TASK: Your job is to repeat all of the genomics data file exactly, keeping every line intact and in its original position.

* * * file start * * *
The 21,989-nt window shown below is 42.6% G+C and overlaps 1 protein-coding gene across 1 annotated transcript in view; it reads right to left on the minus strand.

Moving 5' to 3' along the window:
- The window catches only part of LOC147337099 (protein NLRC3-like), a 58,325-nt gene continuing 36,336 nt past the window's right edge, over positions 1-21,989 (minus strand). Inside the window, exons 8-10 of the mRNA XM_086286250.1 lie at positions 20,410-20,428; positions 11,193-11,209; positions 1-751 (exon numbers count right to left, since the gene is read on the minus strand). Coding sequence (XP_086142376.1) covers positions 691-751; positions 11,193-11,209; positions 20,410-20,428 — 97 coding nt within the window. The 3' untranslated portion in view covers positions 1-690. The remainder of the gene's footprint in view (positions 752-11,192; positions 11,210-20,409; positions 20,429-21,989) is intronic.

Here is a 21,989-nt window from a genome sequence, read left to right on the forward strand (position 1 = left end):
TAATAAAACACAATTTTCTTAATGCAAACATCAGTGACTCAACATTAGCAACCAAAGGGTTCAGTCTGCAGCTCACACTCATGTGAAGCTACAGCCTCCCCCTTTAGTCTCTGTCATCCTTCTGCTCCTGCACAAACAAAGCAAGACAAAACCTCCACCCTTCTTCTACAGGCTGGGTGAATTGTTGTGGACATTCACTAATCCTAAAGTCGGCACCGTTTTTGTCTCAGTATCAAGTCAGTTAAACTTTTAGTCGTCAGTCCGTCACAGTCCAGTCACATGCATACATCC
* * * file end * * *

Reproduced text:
The 21,989-nt window shown below is 42.6% G+C and overlaps 1 protein-coding gene across 1 annotated transcript in view; it reads right to left on the minus strand.

Moving 5' to 3' along the window:
- The window catches only part of LOC147337099 (protein NLRC3-like), a 58,325-nt gene continuing 36,336 nt past the window's right edge, over positions 1-21,989 (minus strand). Inside the window, exons 8-10 of the mRNA XM_086286250.1 lie at positions 20,410-20,428; positions 11,193-11,209; positions 1-751 (exon numbers count right to left, since the gene is read on the minus strand). Coding sequence (XP_086142376.1) covers positions 691-751; positions 11,193-11,209; positions 20,410-20,428 — 97 coding nt within the window. The 3' untranslated portion in view covers positions 1-690. The remainder of the gene's footprint in view (positions 752-11,192; positions 11,210-20,409; positions 20,429-21,989) is intronic.

Here is a 21,989-nt window from a genome sequence, read left to right on the forward strand (position 1 = left end):
TAATAAAACACAATTTTCTTAATGCAAACATCAGTGACTCAACATTAGCAACCAAAGGGTTCAGTCTGCAGCTCACACTCATGTGAAGCTACAGCCTCCCCCTTTAGTCTCTGTCATCCTTCTGCTCCTGCACAAACAAAGCAAGACAAAACCTCCACCCTTCTTCTACAGGCTGGGTGAATTGTTGTGGACATTCACTAATCCTAAAGTCGGCACCGTTTTTGTCTCAGTATCAAGTCAGTTAAACTTTTAGTCGTCAGTCCGTCACAGTCCAGTCACATGCATACATCC